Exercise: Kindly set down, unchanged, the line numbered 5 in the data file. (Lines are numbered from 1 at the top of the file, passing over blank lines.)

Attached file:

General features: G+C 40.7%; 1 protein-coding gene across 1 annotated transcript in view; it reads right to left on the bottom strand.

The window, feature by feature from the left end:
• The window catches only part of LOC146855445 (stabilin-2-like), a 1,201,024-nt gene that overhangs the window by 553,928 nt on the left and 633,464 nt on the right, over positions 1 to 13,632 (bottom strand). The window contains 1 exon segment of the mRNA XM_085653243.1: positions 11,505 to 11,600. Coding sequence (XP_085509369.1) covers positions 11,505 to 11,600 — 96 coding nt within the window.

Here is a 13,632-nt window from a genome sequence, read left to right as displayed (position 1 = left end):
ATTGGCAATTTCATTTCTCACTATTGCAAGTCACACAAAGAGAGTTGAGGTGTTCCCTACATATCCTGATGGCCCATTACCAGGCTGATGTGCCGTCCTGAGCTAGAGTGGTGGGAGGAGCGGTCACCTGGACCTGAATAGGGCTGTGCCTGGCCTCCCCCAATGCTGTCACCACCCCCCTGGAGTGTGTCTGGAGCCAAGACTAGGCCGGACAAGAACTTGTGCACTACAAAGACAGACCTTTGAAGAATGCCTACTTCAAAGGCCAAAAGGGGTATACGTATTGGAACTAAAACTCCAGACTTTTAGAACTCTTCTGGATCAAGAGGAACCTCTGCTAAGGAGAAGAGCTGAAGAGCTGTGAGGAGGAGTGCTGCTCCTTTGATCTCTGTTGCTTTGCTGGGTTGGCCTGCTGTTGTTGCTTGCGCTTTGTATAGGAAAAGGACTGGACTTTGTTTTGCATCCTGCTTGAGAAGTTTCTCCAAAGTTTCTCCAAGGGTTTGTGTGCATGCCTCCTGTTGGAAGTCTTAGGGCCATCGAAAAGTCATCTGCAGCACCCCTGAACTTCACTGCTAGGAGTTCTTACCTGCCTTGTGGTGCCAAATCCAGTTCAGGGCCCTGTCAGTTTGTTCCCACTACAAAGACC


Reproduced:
ATTGGCAATTTCATTTCTCACTATTGCAAGTCACACAAAGAGAGTTGAGGTGTTCCCTACATATCCTGATGGCCCATTACCAGGCTGATGTGCCGTCCTGAGCTAGAGTGGTGGGAGGAGCGGTCACCTGGACCTGAATAGGGCTGTGCCTGGCCTCCCCCAATGCTGTCACCACCCCCCTGGAGTGTGTCTGGAGCCAAGACTAGGCCGGACAAGAACTTGTGCACTACAAAGACAGACCTTTGAAGAATGCCTACTTCAAAGGCCAAAAGGGGTATACGTATTGGAACTAAAACTCCAGACTTTTAGAACTCTTCTGGATCAAGAGGAACCTCTGCTAAGGAGAAGAGCTGAAGAGCTGTGAGGAGGAGTGCTGCTCCTTTGATCTCTGTTGCTTTGCTGGGTTGGCCTGCTGTTGTTGCTTGCGCTTTGTATAGGAAAAGGACTGGACTTTGTTTTGCATCCTGCTTGAGAAGTTTCTCCAAAGTTTCTCCAAGGGTTTGTGTGCATGCCTCCTGTTGGAAGTCTTAGGGCCATCGAAAAGTCATCTGCAGCACCCCTGAACTTCACTGCTAGGAGTTCTTACCTGCCTTGTGGTGCCAAATCCAGTTCAGGGCCCTGTCAGTTTGTTCCCACTACAAAGACC